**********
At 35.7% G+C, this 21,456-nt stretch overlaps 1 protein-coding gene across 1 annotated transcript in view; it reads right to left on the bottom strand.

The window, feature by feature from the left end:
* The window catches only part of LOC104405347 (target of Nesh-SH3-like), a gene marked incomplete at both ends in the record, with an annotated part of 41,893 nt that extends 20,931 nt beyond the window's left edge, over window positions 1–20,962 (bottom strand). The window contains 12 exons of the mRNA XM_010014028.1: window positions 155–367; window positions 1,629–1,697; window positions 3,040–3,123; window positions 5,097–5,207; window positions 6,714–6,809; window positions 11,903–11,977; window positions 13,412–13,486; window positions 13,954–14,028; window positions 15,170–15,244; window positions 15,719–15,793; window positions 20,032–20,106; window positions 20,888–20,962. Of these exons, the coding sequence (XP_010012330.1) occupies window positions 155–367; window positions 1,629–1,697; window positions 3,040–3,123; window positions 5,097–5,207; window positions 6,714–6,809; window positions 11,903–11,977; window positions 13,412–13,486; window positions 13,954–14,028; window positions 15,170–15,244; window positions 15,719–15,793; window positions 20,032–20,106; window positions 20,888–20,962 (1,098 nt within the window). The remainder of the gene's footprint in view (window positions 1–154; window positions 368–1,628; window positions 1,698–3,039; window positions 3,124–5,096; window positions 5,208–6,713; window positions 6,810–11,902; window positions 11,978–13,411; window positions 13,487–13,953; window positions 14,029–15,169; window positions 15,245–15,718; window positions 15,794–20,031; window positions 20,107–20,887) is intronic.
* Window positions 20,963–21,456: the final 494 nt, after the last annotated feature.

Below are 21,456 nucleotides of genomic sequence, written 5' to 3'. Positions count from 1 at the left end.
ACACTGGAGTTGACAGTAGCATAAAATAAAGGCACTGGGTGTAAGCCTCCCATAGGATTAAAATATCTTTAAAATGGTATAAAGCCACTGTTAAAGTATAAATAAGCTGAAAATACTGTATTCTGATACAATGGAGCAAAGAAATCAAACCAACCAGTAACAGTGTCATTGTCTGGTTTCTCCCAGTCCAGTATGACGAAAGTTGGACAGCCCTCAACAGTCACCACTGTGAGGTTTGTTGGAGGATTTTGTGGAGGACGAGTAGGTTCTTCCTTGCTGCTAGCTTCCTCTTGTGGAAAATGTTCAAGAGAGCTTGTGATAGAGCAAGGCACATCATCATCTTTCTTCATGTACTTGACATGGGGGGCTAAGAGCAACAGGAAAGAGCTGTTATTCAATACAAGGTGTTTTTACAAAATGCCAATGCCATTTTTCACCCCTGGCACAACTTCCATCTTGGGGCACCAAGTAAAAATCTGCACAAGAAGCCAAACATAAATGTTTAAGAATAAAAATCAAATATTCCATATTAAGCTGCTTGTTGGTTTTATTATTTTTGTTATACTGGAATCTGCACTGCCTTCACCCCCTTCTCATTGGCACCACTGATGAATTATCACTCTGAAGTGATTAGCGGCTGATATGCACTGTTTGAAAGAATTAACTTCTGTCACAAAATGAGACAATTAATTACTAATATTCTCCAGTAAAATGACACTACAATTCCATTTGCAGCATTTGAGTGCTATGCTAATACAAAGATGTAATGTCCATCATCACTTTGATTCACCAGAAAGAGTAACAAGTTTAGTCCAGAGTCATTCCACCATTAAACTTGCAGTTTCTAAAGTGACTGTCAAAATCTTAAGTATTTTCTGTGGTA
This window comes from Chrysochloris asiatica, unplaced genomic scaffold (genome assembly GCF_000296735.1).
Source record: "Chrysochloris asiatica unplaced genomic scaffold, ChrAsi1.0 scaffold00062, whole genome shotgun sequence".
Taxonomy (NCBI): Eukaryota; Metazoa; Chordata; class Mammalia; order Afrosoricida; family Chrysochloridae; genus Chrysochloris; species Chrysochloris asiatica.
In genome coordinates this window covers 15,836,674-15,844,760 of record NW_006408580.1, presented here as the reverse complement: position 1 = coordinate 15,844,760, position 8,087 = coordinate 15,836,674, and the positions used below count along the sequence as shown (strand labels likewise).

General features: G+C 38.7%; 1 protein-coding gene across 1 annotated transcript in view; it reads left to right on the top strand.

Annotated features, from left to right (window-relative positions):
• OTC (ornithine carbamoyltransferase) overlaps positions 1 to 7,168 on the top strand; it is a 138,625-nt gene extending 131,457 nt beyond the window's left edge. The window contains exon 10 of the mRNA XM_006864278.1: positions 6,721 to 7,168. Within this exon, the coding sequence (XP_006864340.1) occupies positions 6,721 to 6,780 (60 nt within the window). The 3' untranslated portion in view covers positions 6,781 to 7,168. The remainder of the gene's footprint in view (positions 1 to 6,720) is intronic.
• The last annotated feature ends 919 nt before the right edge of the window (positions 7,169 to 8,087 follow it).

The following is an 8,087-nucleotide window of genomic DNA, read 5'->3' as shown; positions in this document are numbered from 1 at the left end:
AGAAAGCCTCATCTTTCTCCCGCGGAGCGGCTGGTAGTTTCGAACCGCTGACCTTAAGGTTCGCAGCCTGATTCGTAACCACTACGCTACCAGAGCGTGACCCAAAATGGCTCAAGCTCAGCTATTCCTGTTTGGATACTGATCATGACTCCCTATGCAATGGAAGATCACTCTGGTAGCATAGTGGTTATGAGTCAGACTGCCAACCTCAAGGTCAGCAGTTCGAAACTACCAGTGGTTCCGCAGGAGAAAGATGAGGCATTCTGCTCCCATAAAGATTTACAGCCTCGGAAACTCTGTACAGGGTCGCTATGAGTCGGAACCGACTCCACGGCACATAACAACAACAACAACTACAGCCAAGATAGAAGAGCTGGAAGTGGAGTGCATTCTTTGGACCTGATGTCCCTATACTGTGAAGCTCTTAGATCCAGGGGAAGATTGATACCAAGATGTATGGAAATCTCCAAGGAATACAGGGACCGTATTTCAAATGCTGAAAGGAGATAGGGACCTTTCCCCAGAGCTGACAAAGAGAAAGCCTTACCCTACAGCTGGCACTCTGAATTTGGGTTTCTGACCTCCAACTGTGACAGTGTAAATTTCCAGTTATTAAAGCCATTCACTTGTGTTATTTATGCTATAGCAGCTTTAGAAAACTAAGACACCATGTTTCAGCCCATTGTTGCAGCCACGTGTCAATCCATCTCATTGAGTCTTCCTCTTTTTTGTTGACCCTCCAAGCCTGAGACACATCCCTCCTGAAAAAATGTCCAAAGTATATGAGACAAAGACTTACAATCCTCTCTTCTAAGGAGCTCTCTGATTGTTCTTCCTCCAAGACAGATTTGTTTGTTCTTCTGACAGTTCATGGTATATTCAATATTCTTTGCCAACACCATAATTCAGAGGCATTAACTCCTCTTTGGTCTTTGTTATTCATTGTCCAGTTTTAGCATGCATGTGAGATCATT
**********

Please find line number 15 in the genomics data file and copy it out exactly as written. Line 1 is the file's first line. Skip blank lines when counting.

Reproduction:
The following is an 8,087-nucleotide window of genomic DNA, read 5'->3' as shown; positions in this document are numbered from 1 at the left end: